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Volume 46 Number 6, 2009
   Pages vii — xiii

Guest Editorial


Traumatic brain injury research state-of-the-art conference  

Photos of Joel Kupersmith, MD; Alex K. Ommaya, ScD; Michael E. Selzer, MD, PhD, FRCP; Robert L. Ruff, MD, PhD; Henry L. Lew, MD, PhD

The Department of Veterans Affairs (VA), treating more than 5.5 million veterans annually [1], manages the largest integrated healthcare system in the nation and is committed to providing veterans with the highest quality healthcare. Conflicts in Iraq and Afghanistan (Operation Iraqi Freedom/Operation Enduring Freedom [OIF/OEF]) have resulted in an influx of new veterans to the VA health system. From 2002 to 2008, 945,423 OIF/OEF veterans left active duty, with 42 percent (400,304) obtaining VA healthcare [2]. The challenge that this trend presents to the maintenance of the VA's high standard of care is compounded by the fact that many are returning home with complex injuries, such as traumatic brain injury (TBI), frequently referred to as the signature injury of modern warfare.

Many knowledge gaps exist regarding TBI. Accordingly, in late April 2008, the VA's Office of Research and Development (ORD) sponsored a state-of-the-art (SOTA) conference to advance the knowledge base in TBI. This SOTA conference identified what we know and what we need to know about TBI, from the basic science to diagnosis, evidence-based treatment, acute management, and long-term rehabilitation for TBI. The goal was to recommend for all stakeholders further research on the development of clinical practice guidelines, policies, or processes that would improve quality and outcomes of TBI care.

ORD assembled a prestigious planning committee. The planning committee developed the objectives for the SOTA conference and commissioned background articles to stimulate discussions among the 100 invited experts at the conference. Subject matter experts wrote the background articles and submitted them for peer review. Of those articles, 17 passed the rigorous review process and are published here in this special issue of Journal Rehabilitation Research and Development (JRRD). The articles cover various aspects of TBI and its comorbidities. Topics include-

1. Acute clinical care for TBI: Continuation of care from the battlefield to the Department of Defense (DOD) and the VA.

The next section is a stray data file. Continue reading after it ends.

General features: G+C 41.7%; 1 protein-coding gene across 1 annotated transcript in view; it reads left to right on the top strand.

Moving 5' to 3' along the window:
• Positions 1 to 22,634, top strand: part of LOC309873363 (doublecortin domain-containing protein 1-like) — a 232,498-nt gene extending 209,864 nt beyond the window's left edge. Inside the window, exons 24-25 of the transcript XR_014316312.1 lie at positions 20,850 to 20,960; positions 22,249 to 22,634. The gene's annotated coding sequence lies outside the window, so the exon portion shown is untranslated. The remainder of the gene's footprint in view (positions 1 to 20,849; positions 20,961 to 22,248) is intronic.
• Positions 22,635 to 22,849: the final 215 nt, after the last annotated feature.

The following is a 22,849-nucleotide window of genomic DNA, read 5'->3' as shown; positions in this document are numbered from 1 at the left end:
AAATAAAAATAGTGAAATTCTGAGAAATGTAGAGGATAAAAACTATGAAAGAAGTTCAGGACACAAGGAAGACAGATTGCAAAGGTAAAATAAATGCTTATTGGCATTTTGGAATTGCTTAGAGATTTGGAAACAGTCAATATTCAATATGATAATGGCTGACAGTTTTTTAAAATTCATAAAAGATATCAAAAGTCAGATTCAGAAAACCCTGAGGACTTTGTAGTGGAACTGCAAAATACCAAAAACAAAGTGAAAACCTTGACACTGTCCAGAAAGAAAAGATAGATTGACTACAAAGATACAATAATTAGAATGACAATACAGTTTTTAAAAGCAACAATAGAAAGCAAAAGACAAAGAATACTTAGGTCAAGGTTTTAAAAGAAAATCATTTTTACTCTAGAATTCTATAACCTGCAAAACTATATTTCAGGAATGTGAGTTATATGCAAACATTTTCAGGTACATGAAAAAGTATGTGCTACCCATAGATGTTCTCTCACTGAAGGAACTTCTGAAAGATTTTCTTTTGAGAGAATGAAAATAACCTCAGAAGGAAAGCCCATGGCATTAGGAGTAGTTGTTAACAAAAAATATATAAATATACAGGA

2. Pathology of blast-related brain injury.
3. Infectious complications in OIF/OEF veterans with TBI.
4. Posttraumatic epilepsy.
5. Prevalence of chronic pain, posttraumatic stress disorder (PTSD), and persistent postconcussive symptoms in OIF/OEF veterans: The polytrauma clinical triad.
6. Treating veterans with comorbid mild TBI (mTBI) and PTSD.
7. Advances in neuroimaging of TBI and PTSD.
8. Approaches to war-related mild to moderate TBI.
9. Auditory dysfunction associated with TBI.
10. Visual function in TBI.
11. Impact of dual sensory loss on functional rehabilitation.
12. Sleep disorders in TBI.
13. Sleep apnea in TBI.
14. Pharmacology in TBI.
15. Families of patients with polytrauma.
16. Comorbidity factors and vocational outcomes for veterans with TBI.
17. Community integration for individuals with TBI.

In addition, an important milestone in enhancing evidence-based practice of TBI is the publication of the VA/DOD mTBI Clinical Practice Guideline in this special issue of JRRD. We wish to acknowledge all clinicians, researchers, administrators, and JRRD staff who contributed to the success of this special issue. This collaboration represents a small but significant step in VA's efforts to understand TBI, with the ultimate goal to deliver the best possible care to the veterans we serve.

REFERENCES
1. VA Benefits & Health Care Utilization [Internet]. Washington (DC): Department of Veterans Affairs; [updated 2009 Apr 17]. Available from:
http://www1.va.gov/vetdata/docs/4X6_spring09_sharepoint.pdf/.
2. VHA Office of Public Health and Environmental Hazards. Analysis of VA health care utilization among US Global War on Terrorism (GWOT) veterans. Washington (DC): Veterans Health Administration; 2009.
Joel Kupersmith, MD;1 Alex K. Ommaya, ScD;1 Michael E. Selzer, MD, PhD, FRCP;2 Robert L. Ruff, MD, PhD;1 Henry L. Lew, MD, PhD3*
1VA, ORD, Washington, DC; 2Rehabilitation Research & Development Service, Veterans Health Administration, Washington, DC; 3VA Palo Alto Health Care System, Palo Alto, CA, and VA Boston Healthcare System, Physical Medicine and Rehabilitation, Boston, MA
*Email: henry.lew@va.gov
DOI:10.1682/JRRD.2009.06.0085

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Last Reviewed or Updated  Tuesday, November 24, 2009 9:46 AM